Your brain. It should be used.

Your brain. It should be used.

… or lack of intelligence to religious fundamentalism.

The New Zealand Herald published an article today about a study done by the Department of Psychology at Edinburgh University, “The relationship between intelligence and multiple domains of religious belief: Evidence from a large adult US sample”, that links intelligence to a lack of religious belief. I think the newspaper article does a fair job of describing the results – they are pretty straight forward: “These analyses indicated that intelligence was significantly and negatively associated with five of the six religion measures, with the largest coefficient on fundamentalism”. The only one of the six measures not significantly negatively correlated with intelligence is ‘spirituality’.

The article includes some comments from New Zealand psychologist Professor Tim Bates, who was one of the researchers in the study.

A possible reason behind the finding was a tendency for more intelligent people to challenge religious claims, said one of the researchers, New Zealand psychologist Professor Tim Bates.

“If you believe in religion, you haven’t really questioned things,” he said. “Brighter people were less likely to feel that religion plays a dominant role in their life.”

Professor Bates goes on to say:

Intelligence was an “inoculation against fundamentalism”, with each 15-point increase in IQ making people about half as likely to have strong fundamentalist views, said Bates.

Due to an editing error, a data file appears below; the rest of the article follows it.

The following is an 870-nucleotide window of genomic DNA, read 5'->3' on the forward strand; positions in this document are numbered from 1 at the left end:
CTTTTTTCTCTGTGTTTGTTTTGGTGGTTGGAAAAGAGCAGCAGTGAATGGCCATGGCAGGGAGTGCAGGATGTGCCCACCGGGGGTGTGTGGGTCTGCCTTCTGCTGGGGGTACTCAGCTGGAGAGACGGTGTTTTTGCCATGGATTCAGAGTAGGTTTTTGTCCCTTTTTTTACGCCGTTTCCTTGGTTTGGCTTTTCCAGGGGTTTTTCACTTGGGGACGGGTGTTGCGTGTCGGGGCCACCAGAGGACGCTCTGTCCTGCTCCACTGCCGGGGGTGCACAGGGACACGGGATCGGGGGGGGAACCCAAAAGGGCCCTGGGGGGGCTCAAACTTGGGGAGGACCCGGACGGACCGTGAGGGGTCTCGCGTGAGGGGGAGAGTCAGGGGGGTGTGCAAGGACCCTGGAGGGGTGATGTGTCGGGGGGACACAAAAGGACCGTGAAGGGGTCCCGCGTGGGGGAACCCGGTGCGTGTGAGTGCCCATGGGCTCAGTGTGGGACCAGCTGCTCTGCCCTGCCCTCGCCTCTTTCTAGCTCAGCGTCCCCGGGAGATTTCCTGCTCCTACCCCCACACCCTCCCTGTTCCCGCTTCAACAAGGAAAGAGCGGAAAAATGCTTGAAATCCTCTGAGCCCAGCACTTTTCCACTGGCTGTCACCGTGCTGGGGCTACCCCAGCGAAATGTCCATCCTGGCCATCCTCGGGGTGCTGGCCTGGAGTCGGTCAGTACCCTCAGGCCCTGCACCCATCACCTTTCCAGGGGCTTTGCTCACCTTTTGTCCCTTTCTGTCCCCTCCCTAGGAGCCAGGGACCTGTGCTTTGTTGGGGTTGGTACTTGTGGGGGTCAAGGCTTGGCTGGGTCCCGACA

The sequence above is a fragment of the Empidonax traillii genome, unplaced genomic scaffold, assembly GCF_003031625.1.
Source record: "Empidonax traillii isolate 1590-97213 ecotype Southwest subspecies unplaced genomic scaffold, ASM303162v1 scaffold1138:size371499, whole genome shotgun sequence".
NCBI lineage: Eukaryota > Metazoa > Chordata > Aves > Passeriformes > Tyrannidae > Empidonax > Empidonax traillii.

You can read the article at The Herald here: Bible-bangers aren’t the brightest, study shows.

To those of us who spend significant amounts of time thinking about why and how people believe the nonsensical, self-contradictory and reality contradictory fables that religion teaches, the results of the study are not a surprise. It is hardly the first study to have linked intelligence with a lack of religious belief though it seems to possibly be the first to include 6 different dimensions of religiosity.

Obviously the religious will take exception to the study; who, after all, wants to feel like somebody is inferring that they might be less intelligent? Thankfully, reality and truth are not about sparing the feelings of some subsection of people who insist against all credible evidence in believing in unicorns, angels, demons, 600 year old men, world-wide floods, child murdering bears and people living inside whales.

The study included 2307 individuals who were surveyed for their religious beliefs and then tested for their intelligence. The study showed a good correlation between intelligence and lack of religious belief.

6. Results